***

CGS   Link to this

Samuell , just be glad that Elizabeth not be jealous, because she has just the tools to half tone thee.

see tools of the trade at

http://www.npg.org.uk/live/mellon.asp#anchor97257

Carl in Boston   Link to this

Half tone print making from mezzo tints
This is a fascinating process. Thank you Wim and CGS for the links.

dirk   Link to this

From the Carte Papers, Bodleian Library
http://www.bodley.ox.ac.uk/dept/scwmss/projects...

Clarendon to Sandwich

Written from: Salisbury
Date: 28 August 1665

Thanks the Earl for a letter of August 13. Believes that Sir Thomas Clifford will bring the pending matter therein mentioned to a good issue. Congratulates the Earl upon his new son [Philip Carteret], who must bring great comfort - if he prove worthy of his own parentage - to his new family. Ralph Montagu will probably succeed his deceased brother Edward, in the latter's place, but the writer advises him to be wholly governed by his father; "and to be sure not to lose Boughton, for an office in Court"...

-----

Arlington to Sandwich

Written from: Sarum
Date: 28 August 1665

The Earl's letter, brought by Sir Thomas Clifford, increases the writer's satisfaction at the happy circumstance of his having been the means of making the Earl and Sir Thomas acquainted with each other. Clifford will need a good nimble frigate to carry him on the mission [to Copenhagen and to Stockholm], which he has received from the King; and may be safely trusted in all that he may tell; but in nothing more than in any assurances he may make of the writer's faithful service to his Lordship. ...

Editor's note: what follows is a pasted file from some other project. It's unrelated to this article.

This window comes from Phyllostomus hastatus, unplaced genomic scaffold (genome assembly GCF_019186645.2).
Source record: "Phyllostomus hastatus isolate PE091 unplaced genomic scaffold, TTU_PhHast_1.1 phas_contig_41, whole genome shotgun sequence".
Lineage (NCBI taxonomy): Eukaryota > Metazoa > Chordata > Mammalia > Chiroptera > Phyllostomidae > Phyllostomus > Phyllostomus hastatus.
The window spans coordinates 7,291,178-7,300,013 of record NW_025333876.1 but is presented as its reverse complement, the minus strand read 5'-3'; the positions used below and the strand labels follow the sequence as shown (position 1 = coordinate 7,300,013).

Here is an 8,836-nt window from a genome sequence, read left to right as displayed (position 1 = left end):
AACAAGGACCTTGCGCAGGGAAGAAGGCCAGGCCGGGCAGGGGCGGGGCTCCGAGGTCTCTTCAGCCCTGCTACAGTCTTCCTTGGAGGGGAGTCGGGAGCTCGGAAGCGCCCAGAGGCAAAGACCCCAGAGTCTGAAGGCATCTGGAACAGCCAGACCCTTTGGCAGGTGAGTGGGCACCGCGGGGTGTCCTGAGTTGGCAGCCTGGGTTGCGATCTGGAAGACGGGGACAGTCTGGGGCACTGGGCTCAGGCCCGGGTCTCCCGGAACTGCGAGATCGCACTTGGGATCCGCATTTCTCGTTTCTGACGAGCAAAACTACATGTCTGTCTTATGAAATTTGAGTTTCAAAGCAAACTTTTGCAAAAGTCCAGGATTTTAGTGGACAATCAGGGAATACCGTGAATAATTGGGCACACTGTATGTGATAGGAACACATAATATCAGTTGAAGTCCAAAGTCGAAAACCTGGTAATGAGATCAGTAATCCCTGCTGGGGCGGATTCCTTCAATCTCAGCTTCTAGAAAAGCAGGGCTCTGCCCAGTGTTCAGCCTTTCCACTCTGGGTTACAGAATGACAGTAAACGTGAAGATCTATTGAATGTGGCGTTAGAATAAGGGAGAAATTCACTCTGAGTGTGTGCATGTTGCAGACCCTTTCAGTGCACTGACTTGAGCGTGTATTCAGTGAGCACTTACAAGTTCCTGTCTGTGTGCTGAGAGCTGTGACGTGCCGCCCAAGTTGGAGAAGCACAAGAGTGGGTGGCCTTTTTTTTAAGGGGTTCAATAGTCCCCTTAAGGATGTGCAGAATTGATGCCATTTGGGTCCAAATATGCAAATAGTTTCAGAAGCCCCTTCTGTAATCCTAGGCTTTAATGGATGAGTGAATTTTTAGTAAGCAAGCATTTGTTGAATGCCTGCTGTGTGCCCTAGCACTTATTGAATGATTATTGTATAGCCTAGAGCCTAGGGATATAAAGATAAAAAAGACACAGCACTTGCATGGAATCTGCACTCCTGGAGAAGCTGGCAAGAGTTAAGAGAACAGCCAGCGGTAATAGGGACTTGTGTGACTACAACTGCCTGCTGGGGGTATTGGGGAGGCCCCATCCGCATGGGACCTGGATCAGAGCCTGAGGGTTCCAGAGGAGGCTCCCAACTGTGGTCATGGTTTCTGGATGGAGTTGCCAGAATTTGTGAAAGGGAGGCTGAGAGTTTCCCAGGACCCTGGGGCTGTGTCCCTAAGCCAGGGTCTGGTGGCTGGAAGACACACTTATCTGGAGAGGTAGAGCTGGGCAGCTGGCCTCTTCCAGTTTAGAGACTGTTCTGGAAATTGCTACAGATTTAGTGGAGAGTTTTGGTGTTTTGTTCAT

-----

Manchester to Sandwich

Written from: Salisbury
Date: 28 August 1665

Assures the Earl that the sooner he can put to sea, the more it will be to his advantage. If the Dutch get back to their own harbours, without some blows, there are, the writer finds, some [at Court] "that will make discourses." ...

Pedro   Link to this

On this day…

Sandwich calls a Council of the Flags and having taken into the Fleet about 15 days of beer and beverage (Dry provisions having sufficient until November), finding more supplies would not come as fast as expected, and principally considering the opportunity to meet the Dutch on their return from Norway, he weighed anchor.

Log in to post an annotation.

If you don't have an account, then register here.